Wednesday, September 16, 2009

Damien Hirst

British conceptual artist Damien Hirst's installations of animals preserved in formaldehyde stirred controversy when they were created in the 1990s, but made his reputation. Here he is posing in front of some of them: "The Incredible Journey" (top), "The Physical Impossibility of Death in the Mind of Someone Living" (center), and "In His Infinite Wisdom" (bottom). Hirst has since done a series of medicine cabinets, one of which sold for 9.65 million pounds, making him the most expensive living European artist (and what some consider one of the most over-valued). From the news reports, Hirst can be a bit touchy. He ended his relationship with long-time collector Charles Saatchi in 2003 and sold a complete show at auction in 2008 rather than through his long-standing galleries - a move that garnered him a record-breaking $198 million.
My quibble is not about whether or not Hirst's works should be considered art. In my opinion, if the artists say it is art, you have to take them at their word - as proven by Italian conceptual artist Piero Manzoni (1933-1963) in 1961 (and many others subsequently). My issue is with the permanence of the artwork, if that is what is intended and being paid for by the patron. In Manzoni's case, the cans began to disintegrate; with Hirst's, his iconic shark rotted in its vitrine and had to be replaced first with a model, and then with a properly injected shark.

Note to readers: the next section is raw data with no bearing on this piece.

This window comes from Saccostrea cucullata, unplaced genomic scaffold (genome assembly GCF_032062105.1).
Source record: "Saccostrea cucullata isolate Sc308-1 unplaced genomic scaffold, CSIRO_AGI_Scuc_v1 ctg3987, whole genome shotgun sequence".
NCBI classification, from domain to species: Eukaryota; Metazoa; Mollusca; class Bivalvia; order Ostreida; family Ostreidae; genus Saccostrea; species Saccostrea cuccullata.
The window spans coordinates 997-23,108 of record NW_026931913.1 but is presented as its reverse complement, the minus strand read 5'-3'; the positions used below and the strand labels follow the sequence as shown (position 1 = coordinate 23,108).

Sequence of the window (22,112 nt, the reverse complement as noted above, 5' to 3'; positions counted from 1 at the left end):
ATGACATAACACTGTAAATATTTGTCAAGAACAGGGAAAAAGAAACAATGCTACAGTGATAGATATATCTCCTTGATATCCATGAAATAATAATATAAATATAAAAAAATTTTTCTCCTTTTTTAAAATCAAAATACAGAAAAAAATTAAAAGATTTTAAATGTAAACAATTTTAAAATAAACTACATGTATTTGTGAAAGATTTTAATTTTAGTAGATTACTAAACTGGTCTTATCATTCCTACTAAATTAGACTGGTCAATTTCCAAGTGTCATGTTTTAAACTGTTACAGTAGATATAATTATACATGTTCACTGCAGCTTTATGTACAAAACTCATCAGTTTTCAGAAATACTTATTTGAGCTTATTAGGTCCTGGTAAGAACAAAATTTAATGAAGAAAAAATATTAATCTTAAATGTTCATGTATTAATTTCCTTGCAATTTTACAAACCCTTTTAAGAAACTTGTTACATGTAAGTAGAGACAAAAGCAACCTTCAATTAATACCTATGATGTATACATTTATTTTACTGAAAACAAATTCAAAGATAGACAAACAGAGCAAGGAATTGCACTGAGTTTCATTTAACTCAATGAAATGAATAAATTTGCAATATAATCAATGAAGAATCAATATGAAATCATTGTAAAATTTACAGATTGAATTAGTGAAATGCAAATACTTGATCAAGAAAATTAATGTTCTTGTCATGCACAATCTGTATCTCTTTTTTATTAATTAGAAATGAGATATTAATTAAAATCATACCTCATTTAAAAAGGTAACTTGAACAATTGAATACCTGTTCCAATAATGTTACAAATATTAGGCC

But back to the exorbitant prices he puts on his works, Hirst has valued a set of pencils that were stolen from a recent installation at half a million pounds! This in an ongoing feud with a graffiti artist named Cartrain. Hirst objected to the inclusion of images of his own piece - a diamond-encrusted skull entitled "For the Love of God" - in the teenager's collaged portraits of him, and demanded that the works be seized and the profits (200 pounds) be forfeited. In revenge, Cartrain swiped the rare pencils from Hirst's installation "Pharmacy" at the Tate and held them for ransom, threatening to sharpen them unless his collages were returned. The boy was arrested and may be convicted of one of the highest valued art thefts in modern Britain. One journalist suggests, "Perhaps the artist is considering legal action as a new (and lucrative) form of conceptual art."

1 comment:

  1. Damien Hirst is one of the ultimate satirists. The joke is on us for loving the image of the still life. The idea of death being feared in most cultures - he is the anti-Jeff Koons - yet still proves to be the ultimate optimist.


You may add your comments here.